Shin Yu Pai and Maura Donegan collaborated on this public art embroidery project in response to a hate crime in Redmond.
In another project, Shin Yu Pai and Maura Donegan embroidered poetry into fabric in response to a hate crime in Redmond. James McDaniel

Redmond poet laureate (and Stranger Genius nominee) Shin Yu Pai presents her final project for the city at the Redmond Lights festival this Saturday, December 2. The secular winter event, which draws approximately 10,000 people, begins with the lighting of a giant oak tree and a fireworks display in the outdoor plaza between City Hall and the Senior Center. Then visitors walk a candle-lit path to the Town Center, where there's a bunch of stuff for kids to do. This is going to be premium fun for the whole family, and also for the odd lonely person who hasn't had every single ounce of municipal fellow-feeling squeezed out of them by our endless social apocalypse.

There's lots to see at this thing, but Pai's collaboration with Seattle designer Michael Barakat isn't to be missed.

Barkat animated a poem that Pai wrote about Redmond's efforts to revitalize the city's tree canopy, and they're going to project it onto the backside of City Hall, which will be visible from the tree-lighting ceremony. In the animation, words jump out from the poem and morph into trees, fall when the trees fall, and reflect the action of the poem in other ways. The video will play on a loop throughout the evening, so everyone will get a chance to see it.

The poem itself, which is called "heyday," condenses Redmond's history with logging and milling into a few lines before focusing on how Redmond's revitalization effort starts a chain reaction that benefits the city in social and ecological ways: "memory a series of concentric rings; / one thousand acres to be brought / into active trust — the city of tree / stewards recover a watershed, / cultivate urban vegetation, / extend the forest canopy / to change the temperature."

Pai's talk of changing the temperature in that last line resonates with the extra-heated political environment in the U.S. right now, so I called her up to ask if she was thinking of politics as she was writing the poem. "I was talking quite literally about environmental impact," she said. "But it does suggest larger social change, temperament as well as temperature, I'd say."

I was also extremely excited by the phrase "brought into active trust," a bit of bureaucratic language that Pai's poem charges with multivalent meaning, so I asked her to talk about what the phrase meant for her. "Sometimes we think of a trust as dormant resources, and this usage plays with that notion," she said. "This active trust is an agreement between a people and its land. You have to cultivate and maintain it. Paired with this idea of social change—it's aspirational, certainly, but it's active. That idea actually informed the decision to animate the poem, because the animation literally activates the language."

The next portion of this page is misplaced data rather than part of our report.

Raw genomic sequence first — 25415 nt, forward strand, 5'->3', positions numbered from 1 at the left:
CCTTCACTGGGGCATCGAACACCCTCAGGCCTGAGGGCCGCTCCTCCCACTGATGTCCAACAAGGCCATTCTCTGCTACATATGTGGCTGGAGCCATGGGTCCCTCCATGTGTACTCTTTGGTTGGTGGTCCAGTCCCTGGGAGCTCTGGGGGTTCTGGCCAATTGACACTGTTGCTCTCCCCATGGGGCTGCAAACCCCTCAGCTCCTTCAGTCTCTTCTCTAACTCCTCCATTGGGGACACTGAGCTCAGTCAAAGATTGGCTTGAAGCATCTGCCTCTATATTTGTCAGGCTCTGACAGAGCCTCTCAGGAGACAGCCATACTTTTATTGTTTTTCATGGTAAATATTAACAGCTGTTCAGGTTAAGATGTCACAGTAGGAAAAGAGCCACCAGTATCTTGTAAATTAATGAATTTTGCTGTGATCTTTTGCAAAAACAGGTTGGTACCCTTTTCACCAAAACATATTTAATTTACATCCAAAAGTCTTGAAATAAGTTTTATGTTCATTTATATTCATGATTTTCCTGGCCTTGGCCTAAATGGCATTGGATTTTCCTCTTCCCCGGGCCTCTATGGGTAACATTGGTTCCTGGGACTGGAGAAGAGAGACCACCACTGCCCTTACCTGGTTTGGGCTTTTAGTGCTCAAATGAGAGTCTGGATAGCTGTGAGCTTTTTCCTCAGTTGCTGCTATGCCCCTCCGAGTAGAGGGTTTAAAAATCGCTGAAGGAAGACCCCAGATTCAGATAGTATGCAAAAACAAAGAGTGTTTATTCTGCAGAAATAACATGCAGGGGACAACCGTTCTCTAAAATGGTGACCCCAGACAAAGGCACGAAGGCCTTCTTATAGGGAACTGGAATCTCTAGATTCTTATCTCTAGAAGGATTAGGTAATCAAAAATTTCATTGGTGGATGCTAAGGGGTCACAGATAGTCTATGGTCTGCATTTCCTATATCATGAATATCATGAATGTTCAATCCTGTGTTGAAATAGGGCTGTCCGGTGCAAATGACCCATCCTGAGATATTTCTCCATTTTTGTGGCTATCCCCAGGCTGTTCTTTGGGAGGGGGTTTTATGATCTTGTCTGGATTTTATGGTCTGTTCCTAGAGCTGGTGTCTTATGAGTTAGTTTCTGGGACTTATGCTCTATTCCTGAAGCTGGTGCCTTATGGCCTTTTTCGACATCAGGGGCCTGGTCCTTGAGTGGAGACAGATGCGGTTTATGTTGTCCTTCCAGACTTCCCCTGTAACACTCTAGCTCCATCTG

In terms of sheer size, this animated poem is Pai's largest project to date. But her tenure as Redmond's laureate has been marked by her use of novel and yet fitting ways to create, distribute, and engage with poetry.

This leaf is gone now. But they can always be reprinted! Pai says.
This leaf is gone now. "But they can always be reprinted!" Pai says. Shin Yu Pai

In Animating Archives, for instance, Pai collaborated with Megan Bent to print images of loggers from the Redmond Historical Society onto leaves using a special chlorophyll printing process. "I thought the technique would be the perfect application for these images," Pai told me. "I could harvest and locally source leaf and plant matter, then print this historical matter onto he leaves to evoke that connection between place and time." Though the leaves are now gone, Pai and Bent created large digital prints of the original artifacts. If you want to see them, they'll be on view at the Redmond Senior Center through Dec. 20.

In another collaboration, this time with textile artist Maura Donegan, Pai created a community project in response to a hate crime. According to the Seattle Times, some asshole dropped off a bag full of Ku Klux Klan robes at a black-owned consignment shop called Rags to Riches. He fled before the owner, Leona Coakley-Spring, discovered the robes for what they were.

Racisms woven tightly into the fabric of the country.
Racism's woven tightly into the fabric of the country. Shin Yu Pai

Pai ended up writing a poem about the incident, but instead of printing on paper (or on a leaf) she embroidered it into fabric in order to, she told me, "evoke the texture and fabric of the event, the fabric of the robe." She then showed the piece at So Bazaar, a summer festival in the city. To open up the project to the community, she invited festival-goers to stitch their own poems into fabric. Participants could draw from a phrase bank stocked with lines from Langston Hughes, Stacey-Ann Chin, and fragments from Redmond’s cultural inclusion resolution. "Some people wanted to stitch other things—their own names or members of their family," Pai said. "But the intention of the interactive poetry booth was to explore our relationship to this social value of inclusion."

When she leaves her post later in the month, Pai plans to continue to "focus on creating immersive and hybrid work with a public element."

"I’m a poet that has worked outside of the book form," she continued. "And I think this whole experience has given me different ways to circulate writing and poetry that is still impactful, and that reaches a wide range of communities."